Luckily, in strode a Tweet from follower HomeSlice5484, whose name is presumably an homage to Chris Spielman and Robert Royal’s uniform numbers. Hechallenged me to name a depth chart pre-camp, and see how well I did post-camp.
I look forward to being wrong. Remember that Chan Gailey and Buddy Nix are evaluating these players not just based on game tape and talent, but gut instincts. Old football guys aren’t afraid to cut players and, as we saw with their drafting strategy, trust their guts more than players’ reputations.
Feeling the need to string this out a few days, I’ll do a handful of positions at a time, beginning with running backs and wide-outs. For our purposes, let’s go with the guidelines the Steelers used for their 3-4 defense’s 53-man roster.
Running backs (4-5):
Joique Bell, Rodney Ferguson, Fred Jackson, Marshawn Lynch, Corey McIntyre, Chad Simpson, C.J. Spiller
Several things to note here. First, Jackson has probably the third-most raw talent of the tailbacks, but will be the No. 1 entering camp. We all know Spiller is a freak and the future No. 1, perhaps by midseason. I don’t fear a lengthy hold-out from him at all.
I still think Marshawn Lynch could be in Seattle, maybe even by the time camp starts. There’s also a chance he winds up home in Oakland if the Raiders don’t like what they see from Darren McFadden, who was an on-field mess in 2009. If Lynch stays, he’ll be your No. 3 out of camp.
Lynch’s displeasure with our fine city is just one of the reasons I didn’t cross out Chad Simpson. The other is his value on special teams, which is coincidentally what will likely separate McIntyre from Ferguson, who has more pure running back experience. McIntyre is viewed as a veteran presence. He captained the Falcons special teams unit in 2007.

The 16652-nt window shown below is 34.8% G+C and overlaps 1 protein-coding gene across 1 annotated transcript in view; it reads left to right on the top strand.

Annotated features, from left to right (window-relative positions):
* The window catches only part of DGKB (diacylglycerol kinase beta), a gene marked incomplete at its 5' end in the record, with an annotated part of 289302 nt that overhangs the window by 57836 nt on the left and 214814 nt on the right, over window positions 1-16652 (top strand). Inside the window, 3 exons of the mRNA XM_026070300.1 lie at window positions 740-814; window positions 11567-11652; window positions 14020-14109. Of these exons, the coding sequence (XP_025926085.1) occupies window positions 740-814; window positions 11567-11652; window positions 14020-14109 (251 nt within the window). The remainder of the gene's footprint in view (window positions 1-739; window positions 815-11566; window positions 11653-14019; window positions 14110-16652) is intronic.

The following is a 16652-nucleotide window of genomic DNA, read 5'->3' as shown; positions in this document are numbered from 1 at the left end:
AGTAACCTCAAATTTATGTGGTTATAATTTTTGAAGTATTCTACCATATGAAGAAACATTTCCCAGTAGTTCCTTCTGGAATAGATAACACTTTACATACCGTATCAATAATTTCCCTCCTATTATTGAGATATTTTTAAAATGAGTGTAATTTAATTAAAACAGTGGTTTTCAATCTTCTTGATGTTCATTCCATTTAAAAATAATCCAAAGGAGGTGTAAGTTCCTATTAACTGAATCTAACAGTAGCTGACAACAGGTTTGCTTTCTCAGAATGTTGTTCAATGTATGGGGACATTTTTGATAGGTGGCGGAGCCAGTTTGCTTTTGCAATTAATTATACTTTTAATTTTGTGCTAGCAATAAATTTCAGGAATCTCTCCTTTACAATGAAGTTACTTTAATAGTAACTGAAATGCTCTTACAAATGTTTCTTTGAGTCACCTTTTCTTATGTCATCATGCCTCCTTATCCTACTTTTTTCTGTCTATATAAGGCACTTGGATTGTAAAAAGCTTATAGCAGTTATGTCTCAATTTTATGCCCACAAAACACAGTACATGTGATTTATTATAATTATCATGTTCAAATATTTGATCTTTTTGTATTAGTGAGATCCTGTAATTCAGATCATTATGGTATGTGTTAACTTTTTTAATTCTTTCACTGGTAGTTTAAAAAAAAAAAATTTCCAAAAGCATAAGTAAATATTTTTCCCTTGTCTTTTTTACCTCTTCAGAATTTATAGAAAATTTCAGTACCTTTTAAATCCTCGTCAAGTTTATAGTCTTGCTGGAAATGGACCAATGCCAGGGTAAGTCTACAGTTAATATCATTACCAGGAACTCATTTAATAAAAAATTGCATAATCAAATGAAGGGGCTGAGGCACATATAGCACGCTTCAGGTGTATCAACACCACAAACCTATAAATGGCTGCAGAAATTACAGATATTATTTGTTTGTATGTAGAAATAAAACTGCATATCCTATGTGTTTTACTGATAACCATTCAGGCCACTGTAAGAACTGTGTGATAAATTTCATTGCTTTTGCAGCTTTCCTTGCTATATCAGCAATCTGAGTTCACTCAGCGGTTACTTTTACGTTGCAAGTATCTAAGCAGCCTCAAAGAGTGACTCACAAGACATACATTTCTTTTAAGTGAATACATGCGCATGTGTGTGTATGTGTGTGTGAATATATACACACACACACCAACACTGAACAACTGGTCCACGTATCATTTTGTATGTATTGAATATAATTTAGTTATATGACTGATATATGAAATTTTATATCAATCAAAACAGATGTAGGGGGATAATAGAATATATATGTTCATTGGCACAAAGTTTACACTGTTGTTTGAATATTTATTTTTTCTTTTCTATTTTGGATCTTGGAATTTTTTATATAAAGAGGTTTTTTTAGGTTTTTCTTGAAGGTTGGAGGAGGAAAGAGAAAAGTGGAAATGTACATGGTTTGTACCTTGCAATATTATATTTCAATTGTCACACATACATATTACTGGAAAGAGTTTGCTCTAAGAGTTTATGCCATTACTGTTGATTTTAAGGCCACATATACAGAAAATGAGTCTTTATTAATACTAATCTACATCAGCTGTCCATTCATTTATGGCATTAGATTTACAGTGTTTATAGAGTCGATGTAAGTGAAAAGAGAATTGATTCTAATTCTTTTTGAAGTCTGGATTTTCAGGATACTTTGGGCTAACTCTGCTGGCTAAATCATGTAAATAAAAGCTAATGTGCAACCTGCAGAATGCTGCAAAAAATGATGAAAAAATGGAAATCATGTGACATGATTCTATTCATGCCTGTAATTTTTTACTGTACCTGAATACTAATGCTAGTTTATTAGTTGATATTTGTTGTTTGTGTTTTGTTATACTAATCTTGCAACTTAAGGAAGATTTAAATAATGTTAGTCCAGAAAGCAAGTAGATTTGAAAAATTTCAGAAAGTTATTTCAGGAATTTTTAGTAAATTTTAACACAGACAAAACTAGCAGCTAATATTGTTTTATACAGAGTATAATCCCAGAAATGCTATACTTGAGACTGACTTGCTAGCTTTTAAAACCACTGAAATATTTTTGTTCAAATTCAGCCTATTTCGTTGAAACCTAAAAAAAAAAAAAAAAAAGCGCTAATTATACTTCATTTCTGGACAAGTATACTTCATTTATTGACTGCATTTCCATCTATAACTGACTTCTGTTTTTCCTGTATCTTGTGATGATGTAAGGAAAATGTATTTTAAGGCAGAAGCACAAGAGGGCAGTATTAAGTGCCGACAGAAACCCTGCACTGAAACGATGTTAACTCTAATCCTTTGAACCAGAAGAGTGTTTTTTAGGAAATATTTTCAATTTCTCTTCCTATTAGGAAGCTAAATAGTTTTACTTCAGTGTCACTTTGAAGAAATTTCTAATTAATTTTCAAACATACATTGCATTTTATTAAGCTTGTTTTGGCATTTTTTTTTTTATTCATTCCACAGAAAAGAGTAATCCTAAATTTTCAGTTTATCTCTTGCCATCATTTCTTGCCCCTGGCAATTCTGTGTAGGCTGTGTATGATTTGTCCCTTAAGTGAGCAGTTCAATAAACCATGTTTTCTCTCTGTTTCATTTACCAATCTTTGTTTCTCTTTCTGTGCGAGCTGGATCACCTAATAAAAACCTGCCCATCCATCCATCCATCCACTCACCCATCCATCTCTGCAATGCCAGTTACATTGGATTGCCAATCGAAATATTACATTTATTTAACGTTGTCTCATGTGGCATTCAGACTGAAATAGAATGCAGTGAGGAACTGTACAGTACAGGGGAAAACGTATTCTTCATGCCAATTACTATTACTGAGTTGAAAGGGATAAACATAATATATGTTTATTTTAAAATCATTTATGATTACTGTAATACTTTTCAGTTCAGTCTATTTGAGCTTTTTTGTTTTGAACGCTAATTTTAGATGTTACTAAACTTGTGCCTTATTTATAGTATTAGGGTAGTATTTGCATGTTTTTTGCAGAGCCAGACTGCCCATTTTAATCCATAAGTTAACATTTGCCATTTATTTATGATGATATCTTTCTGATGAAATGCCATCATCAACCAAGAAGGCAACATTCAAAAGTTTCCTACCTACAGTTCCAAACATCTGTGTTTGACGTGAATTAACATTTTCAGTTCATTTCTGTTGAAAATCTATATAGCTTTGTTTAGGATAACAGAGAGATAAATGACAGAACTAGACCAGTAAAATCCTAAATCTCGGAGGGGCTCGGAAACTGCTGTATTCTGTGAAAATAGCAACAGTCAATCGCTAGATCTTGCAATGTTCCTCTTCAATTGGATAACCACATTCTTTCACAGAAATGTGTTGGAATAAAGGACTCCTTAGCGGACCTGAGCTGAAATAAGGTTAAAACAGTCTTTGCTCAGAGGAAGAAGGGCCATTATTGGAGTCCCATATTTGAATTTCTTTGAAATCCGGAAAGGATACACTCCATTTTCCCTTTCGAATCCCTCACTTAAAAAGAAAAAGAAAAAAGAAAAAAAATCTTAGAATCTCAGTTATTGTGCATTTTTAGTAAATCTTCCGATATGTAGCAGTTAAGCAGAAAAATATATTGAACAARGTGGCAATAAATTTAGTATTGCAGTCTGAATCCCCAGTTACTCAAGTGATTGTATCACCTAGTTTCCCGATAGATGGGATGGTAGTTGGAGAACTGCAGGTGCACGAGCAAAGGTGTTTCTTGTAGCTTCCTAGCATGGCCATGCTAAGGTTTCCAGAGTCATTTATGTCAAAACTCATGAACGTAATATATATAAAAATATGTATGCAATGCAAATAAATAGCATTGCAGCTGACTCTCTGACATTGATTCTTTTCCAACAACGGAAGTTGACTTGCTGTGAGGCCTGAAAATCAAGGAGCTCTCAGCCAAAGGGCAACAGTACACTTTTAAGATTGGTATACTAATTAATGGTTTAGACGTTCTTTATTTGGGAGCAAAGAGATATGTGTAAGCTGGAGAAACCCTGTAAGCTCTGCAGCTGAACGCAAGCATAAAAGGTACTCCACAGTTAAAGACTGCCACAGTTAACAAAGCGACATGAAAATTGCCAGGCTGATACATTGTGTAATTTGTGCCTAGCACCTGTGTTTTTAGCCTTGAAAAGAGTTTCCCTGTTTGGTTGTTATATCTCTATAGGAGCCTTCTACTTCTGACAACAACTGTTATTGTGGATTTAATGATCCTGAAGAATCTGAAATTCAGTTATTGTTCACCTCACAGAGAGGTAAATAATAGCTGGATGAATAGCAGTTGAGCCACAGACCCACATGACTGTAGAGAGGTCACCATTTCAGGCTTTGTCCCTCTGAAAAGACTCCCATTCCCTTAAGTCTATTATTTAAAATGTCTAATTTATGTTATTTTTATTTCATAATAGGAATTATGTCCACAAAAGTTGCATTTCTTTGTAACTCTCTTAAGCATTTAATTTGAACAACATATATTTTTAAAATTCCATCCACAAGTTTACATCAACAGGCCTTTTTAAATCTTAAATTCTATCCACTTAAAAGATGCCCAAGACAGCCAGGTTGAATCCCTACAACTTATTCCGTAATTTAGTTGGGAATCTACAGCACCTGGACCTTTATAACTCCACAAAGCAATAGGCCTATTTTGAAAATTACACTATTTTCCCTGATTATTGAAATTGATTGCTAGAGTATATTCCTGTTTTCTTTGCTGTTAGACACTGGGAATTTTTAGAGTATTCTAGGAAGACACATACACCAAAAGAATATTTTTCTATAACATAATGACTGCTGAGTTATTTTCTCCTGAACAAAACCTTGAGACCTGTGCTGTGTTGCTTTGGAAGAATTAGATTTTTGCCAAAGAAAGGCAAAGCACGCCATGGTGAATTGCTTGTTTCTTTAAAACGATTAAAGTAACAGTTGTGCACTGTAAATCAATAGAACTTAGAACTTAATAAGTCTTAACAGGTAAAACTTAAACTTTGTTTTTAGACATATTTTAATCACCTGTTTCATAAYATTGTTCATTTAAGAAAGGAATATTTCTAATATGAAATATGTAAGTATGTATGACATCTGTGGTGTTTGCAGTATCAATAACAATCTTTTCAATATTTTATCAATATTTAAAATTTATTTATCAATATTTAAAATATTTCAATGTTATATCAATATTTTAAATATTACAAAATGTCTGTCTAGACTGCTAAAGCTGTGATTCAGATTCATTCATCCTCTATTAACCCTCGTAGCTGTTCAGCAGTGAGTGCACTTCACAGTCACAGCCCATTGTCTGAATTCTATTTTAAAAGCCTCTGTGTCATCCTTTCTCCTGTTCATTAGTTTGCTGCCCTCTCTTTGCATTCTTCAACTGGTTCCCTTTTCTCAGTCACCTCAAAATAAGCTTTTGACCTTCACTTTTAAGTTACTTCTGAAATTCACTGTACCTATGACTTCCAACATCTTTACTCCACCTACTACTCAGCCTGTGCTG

Wide receivers (5-6)
Marcus Easley, Lee Evans, James Hardy, Felton Huggins, Chad Jackson, Steve Johnson, Donald Jones, David Nelson, Roscoe Parrish, Naaman Roosevelt
This is another tricky list to trim. I originally had Hardy cut in favor of Jackson, but Chad Simpson’s inclusion is enough special teams/kickoff return insurance for the team to take a look at Hardy for another year (provided his health is checking out).
Evans and Johnson will be your Nos. 1 and 2 wide receivers, and fantasy nerds who snag Evans this year could be in for a nice surprise. I genuinely believe Gailey will identify a quarterback close enough to get real numbers into Evans’ hands.
Hardy may be your No. 5 wide-out, to be honest. Marcus Easley is a raw and wonderful talent, and the idea of switching between him and Parrish in the slot is intriguing because of the mismatch potential. In the slot on three receiver sets, the Bills have the option of the physical, big Easley or the shifty Parrish. It’ll keep nickelbacks on their toes.
So, why the change in fortune for Parrish, who seemed destined to say goodbye to Buffalo after a dismal few years? Clearly, the City of Buffalo wasn’t Roscoe’s problem here (remember, he initially signed a contract extension). The kid wanted the ball, and the Bills didn’t think he needed it. I think Gailey values No. 11, and suspect he’ll have a bounce back year in some regard. In a sense, it’ll be a quasi-Josh Reed return to fan favor. By the way, don’t be surprised if Reed has an a-okay season when Philip Rivers goes all “PHILIP RIVERS” — thanks, James Todd Smith — in San Diego.
Huggins’ time is likely over. He was a Jauron feel-good guy and may end up with R. Manuel Jauron in Philadelphia when they need a special teams signing. Roosevelt is all-but-destined for the practice squad. Remember, he was a quarterback even into his time at the University at Buffalo.